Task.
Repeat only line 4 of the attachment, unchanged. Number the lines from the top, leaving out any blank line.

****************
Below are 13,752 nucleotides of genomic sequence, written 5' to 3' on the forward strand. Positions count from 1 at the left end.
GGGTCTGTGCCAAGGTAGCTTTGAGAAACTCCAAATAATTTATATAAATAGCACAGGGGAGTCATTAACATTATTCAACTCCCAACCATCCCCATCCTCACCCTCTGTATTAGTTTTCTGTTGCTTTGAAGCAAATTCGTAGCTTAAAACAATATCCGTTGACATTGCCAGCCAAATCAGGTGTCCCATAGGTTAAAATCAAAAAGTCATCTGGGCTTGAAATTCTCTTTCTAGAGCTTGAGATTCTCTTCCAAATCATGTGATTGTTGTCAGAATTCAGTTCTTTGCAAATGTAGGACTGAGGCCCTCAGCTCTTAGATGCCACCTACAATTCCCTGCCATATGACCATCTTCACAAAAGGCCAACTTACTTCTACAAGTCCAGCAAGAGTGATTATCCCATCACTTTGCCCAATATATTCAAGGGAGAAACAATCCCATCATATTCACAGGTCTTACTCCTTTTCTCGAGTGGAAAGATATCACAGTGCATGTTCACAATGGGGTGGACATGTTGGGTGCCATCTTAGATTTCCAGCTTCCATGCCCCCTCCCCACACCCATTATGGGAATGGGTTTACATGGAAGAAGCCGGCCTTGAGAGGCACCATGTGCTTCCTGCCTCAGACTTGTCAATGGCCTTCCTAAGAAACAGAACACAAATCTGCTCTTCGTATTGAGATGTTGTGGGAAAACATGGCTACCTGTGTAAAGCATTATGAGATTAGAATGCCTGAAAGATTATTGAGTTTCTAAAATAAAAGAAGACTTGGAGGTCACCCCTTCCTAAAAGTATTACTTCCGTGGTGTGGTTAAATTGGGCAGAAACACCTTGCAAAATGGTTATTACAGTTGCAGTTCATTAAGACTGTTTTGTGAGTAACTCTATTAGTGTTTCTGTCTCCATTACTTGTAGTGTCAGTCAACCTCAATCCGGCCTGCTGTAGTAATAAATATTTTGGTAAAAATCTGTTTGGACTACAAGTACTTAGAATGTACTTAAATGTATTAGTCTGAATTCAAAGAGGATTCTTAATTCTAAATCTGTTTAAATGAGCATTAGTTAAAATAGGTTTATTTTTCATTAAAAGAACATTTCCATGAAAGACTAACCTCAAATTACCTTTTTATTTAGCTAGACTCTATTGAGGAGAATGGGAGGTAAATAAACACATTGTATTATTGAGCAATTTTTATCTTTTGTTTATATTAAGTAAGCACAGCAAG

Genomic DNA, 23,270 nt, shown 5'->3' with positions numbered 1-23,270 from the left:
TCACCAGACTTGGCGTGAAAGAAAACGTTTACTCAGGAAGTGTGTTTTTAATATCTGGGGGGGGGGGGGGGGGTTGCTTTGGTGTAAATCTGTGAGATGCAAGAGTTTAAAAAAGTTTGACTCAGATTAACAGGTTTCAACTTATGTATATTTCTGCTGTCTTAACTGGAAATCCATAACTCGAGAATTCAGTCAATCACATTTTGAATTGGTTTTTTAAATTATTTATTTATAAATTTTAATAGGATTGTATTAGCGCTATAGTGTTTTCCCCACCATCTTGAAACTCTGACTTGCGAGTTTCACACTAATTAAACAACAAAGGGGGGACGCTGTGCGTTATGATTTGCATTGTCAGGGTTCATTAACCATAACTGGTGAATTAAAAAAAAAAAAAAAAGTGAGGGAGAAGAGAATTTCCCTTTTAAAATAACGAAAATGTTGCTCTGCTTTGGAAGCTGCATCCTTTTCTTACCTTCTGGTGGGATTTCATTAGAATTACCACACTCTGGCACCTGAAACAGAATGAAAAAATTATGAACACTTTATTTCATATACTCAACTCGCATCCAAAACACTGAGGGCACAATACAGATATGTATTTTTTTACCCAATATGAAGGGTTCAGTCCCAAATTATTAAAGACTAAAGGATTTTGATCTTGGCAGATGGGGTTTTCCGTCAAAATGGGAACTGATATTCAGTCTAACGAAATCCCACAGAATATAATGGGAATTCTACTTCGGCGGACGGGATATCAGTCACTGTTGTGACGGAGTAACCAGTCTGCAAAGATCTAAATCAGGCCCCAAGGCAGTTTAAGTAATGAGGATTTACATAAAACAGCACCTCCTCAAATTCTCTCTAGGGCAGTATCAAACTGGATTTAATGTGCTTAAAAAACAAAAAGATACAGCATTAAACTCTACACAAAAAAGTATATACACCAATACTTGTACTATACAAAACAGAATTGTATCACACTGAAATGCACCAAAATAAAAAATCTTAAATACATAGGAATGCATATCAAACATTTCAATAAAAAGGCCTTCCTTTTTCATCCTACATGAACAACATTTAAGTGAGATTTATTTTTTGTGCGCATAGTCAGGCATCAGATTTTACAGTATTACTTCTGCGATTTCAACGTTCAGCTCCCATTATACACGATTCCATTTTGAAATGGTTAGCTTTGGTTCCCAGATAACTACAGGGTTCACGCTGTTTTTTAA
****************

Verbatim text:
TCACCAGACTTGGCGTGAAAGAAAACGTTTACTCAGGAAGTGTGTTTTTAATATCTGGGGGGGGGGGGGGGGGTTGCTTTGGTGTAAATCTGTGAGATGCAAGAGTTTAAAAAAGTTTGACTCAGATTAACAGGTTTCAACTTATGTATATTTCTGCTGTCTTAACTGGAAATCCATAACTCGAGAATTCAGTCAATCACATTTTGAATTGGTTTTTTAAATTATTTATTTATAAATTTTAATAGGATTGTATTAGCGCTATAGTGTTTTCCCCACCATCTTGAAACTCTGACTTGCGAGTTTCACACTAATTAAACAACAAAGGGGGGACGCTGTGCGTTATGATTTGCATTGTCAGGGTTCATTAACCATAACTGGTGAATTAAAAAAAAAAAAAAAAGTGAGGGAGAAGAGAATTTCCCTTTTAAAATAACGAAAATGTTGCTCTGCTTTGGAAGCTGCATCCTTTTCTTACCTTCTGGTGGGATTTCATTAGAATTACCACACTCTGGCACCTGAAACAGAATGAAAAAATTATGAACACTTTATTTCATATACTCAACTCGCATCCAAAACACTGAGGGCACAATACAGATATGTATTTTTTTACCCAATATGAAGGGTTCAGTCCCAAATTATTAAAGACTAAAGGATTTTGATCTTGGCAGATGGGGTTTTCCGTCAAAATGGGAACTGATATTCAGTCTAACGAAATCCCACAGAATATAATGGGAATTCTACTTCGGCGGACGGGATATCAGTCACTGTTGTGACGGAGTAACCAGTCTGCAAAGATCTAAATCAGGCCCCAAGGCAGTTTAAGTAATGAGGATTTACATAAAACAGCACCTCCTCAAATTCTCTCTAGGGCAGTATCAAACTGGATTTAATGTGCTTAAAAAACAAAAAGATACAGCATTAAACTCTACACAAAAAAGTATATACACCAATACTTGTACTATACAAAACAGAATTGTATCACACTGAAATGCACCAAAATAAAAAATCTTAAATACATAGGAATGCATATCAAACATTTCAATAAAAAGGCCTTCCTTTTTCATCCTACATGAACAACATTTAAGTGAGATTTATTTTTTGTGCGCATAGTCAGGCATCAGATTTTACAGTATTACTTCTGCGATTTCAACGTTCAGCTCCCATTATACACGATTCCATTTTGAAATGGTTAGCTTTGGTTCCCAGATAACTACAGGGTTCACGCTGTTTTTTAA